On June 14th, 1988, 25-year-old Philip Fraser, the son of two physicians, left his home in Anchorage, Alaska, to enroll in a pre-med course at Evergreen College in Washington State. Philip had packed everything he owned for the trip, including two handguns. On June 17th, after losing two days to car trouble, Philip crossed the border into Canada. Craig Gates was a corporal with the Royal Canadian Mounted Police at the time of Philip's crossing:
"Philip did declare that he had two firearms of his own. And at that point, our Canada customs people seized the firearms from him as it is illegal for Americans to enter Canada with any kind of a firearm."
After a one-day delay, Philip Fraser was again, on his way. His guns became the property of the Canadian government. The next day, six hundred miles south of the border checkpoint, a hitchhiker was dropped off at a local cafe south of the border. Cafe owner Gaye Frocklage was working when the hitchhiker stopped in:
"The individual that dropped him off didn't come in to the cafe, just dropped him off and left... there was something wrong with him, in appearance, wasn't comfortable."
Gaye's daughter, Tina, was also working at the cafe:
"I remember saying to Mom, you know maybe he escaped from a mental institution because he was so strange."
Nobody was in the cafe at the time, and Gaye worried for her daughter's safety:
"I wouldn't leave her alone in the building with him as there was nobody else there at the time. I said to Tina, well you go ahead and take care of him and I'll just hang around. As I passed the side window, I saw a small black car pull up to the side of the cafe. And the young man in the car was searching his car like he had misplaced something that he needed."
The vehicle was Philip Fraser's. Meanwhile, inside the cafe, Gaye was relieved when the hitchhiker finally finished his meal. He paid for his bill in Canadian money. Gale then watched as the hitchhiker approached Philip's car:
"The car sat for a few minutes and then he pulled ahead like he had second thoughts. The hitchhiker just ran beside him and pulled the door open and the young man in the car proceeded to let him enter."
According to Gaye, it was then that Philip drove off with the hitchhiker in his car:
"The strange thing was that, as they left the yard, Tina made some remark about he's going to live to regret the day he picked this man up. It was like a sixth sense that this man was capable of anything."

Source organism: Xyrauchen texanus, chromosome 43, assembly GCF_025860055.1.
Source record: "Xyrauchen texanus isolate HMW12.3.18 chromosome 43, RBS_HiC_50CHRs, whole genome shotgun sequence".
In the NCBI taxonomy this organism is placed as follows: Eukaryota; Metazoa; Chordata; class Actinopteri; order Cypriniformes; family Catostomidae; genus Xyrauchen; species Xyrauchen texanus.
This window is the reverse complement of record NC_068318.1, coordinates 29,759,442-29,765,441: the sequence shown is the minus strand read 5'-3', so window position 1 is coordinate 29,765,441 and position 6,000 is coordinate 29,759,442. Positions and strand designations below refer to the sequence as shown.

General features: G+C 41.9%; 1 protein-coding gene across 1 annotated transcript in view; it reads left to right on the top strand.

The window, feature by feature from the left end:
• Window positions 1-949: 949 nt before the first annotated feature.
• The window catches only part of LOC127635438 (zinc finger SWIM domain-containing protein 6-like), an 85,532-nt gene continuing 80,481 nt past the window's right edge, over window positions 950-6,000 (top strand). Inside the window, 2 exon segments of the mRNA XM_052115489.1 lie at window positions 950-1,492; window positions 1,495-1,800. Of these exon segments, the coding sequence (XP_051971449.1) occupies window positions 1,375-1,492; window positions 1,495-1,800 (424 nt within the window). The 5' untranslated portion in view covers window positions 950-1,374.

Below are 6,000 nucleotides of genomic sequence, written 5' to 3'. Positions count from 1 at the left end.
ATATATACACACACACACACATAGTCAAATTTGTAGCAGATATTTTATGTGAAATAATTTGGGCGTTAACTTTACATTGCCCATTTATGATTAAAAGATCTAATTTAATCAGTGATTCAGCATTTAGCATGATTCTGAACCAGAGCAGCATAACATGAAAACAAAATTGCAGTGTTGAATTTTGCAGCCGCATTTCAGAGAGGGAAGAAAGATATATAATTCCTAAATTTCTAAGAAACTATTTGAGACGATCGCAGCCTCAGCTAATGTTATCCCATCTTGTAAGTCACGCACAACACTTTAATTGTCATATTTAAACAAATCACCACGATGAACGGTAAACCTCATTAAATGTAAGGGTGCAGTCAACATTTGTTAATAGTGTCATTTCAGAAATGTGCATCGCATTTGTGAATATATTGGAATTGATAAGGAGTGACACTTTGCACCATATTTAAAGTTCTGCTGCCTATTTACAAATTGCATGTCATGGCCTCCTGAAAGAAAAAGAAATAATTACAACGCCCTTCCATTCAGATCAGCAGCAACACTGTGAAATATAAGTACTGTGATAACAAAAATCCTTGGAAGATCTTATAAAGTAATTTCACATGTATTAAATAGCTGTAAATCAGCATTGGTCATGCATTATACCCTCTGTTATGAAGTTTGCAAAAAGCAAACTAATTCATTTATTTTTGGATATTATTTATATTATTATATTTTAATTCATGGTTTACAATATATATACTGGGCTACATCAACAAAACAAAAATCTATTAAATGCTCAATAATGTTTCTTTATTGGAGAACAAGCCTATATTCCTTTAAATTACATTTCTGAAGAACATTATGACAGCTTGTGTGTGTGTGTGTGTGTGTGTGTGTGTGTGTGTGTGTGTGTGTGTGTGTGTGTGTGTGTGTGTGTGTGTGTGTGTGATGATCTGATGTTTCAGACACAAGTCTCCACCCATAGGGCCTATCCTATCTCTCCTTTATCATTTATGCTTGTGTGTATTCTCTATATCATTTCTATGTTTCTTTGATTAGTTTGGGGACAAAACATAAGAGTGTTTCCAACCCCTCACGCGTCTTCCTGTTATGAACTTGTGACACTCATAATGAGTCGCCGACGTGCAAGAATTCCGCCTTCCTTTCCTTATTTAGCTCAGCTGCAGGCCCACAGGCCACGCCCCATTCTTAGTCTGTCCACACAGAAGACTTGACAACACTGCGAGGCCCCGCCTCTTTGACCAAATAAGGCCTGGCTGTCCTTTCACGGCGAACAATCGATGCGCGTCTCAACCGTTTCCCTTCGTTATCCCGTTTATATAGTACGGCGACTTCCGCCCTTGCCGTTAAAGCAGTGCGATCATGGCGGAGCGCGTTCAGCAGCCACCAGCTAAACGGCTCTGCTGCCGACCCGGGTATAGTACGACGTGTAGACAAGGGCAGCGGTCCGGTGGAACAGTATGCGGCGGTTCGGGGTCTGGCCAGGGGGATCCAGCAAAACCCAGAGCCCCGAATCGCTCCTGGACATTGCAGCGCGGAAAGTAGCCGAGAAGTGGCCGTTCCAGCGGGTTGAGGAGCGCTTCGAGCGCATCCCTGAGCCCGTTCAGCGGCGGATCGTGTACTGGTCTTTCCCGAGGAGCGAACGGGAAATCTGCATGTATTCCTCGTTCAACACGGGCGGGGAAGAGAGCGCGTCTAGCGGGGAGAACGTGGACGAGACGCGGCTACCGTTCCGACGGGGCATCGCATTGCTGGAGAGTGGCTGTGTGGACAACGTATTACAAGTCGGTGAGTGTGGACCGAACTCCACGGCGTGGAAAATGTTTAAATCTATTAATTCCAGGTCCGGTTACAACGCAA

Eight hours later and 200 miles south of the cafe, Eddie and Pauline Olson, of Kitwanga, Canada, pulled over to help a stranded motorist. Eddie Olson remembered how nervous the man was:
"I thought that he was just scared of being out there late at night, and at that point I just said well I'll tow you home and we'll figure it out in the morning."
Eddie Olson offered to let him sleep in their basement for the night. The next morning, the young man told Edie that his parents were both doctors in Anchorage and that he was on his way to college in the States, to study medicine:
"I got to talking to him about his car and he told me that if I was interested, he would sell it to me. But I said the only way I would buy it is if he waited until Monday and we went through customs. And he said that would be too late for him."
The Olsons were surprised when the young man pulled out two wallets and began to behave secretively. He gave the Olsons twenty dollars in American money, then left to fix his car. Within an hour, the young man was back on the road, headed south. The car trouble had turned out to be nothing more than a broken fan belt.
Then, just twelve hours later, the charred ruins of Philip Fraser's car were found at a car wash in Prince George, British Columbia, 300 miles from the Olson's home. According to Corporal Gates, the car was completely gutted prior to being set on fire:
"Nothing was found in the car of any significance. In fact none of Philip Fraser's belongings have ever been found. The parents were contacted in Alaska and there was a great deal of investigation done at that point, as Philip was considered a missing person and potentially a homicide victim."
Philip's father, Dr. Robert Fraser, was not very hopeful after hearing the news:
"I was sure that there had been foul play. But I kept hoping, thinking of all sorts of alternatives like maybe he decided he wanted to ditch his car and be on his own... intellectually I knew that was wrong because he really loved his car."
Six weeks later, Dr. Fraser was informed that his son's body had been found seventy miles from the Olson's home:
"I felt angry and bitter. I wondered what kind of a person would destroy someone who was so idealistic and so full of life."
What really happened along that lovely stretch of Canadian highway? The Royal Canadian Mounted Police believed that the mysterious hitchhiker learned everything he could about Philip and then killed him. Corporal Gates believed the hitchhiker assumed Phillip's identity, stole his possessions, and finally, attempted to destroy the car:
"In my mind, he most definitely is a dangerous person. He's taken one life. He has the capability of taking more and I would consider him very dangerous."
The authorities believe that the hitchhiker is familiar with Toronto and Seattle and may be using Phillip's name--Philip Innes Fraser. Among the items never recovered were Philip's birth certificate, visa, passport, and checkbook.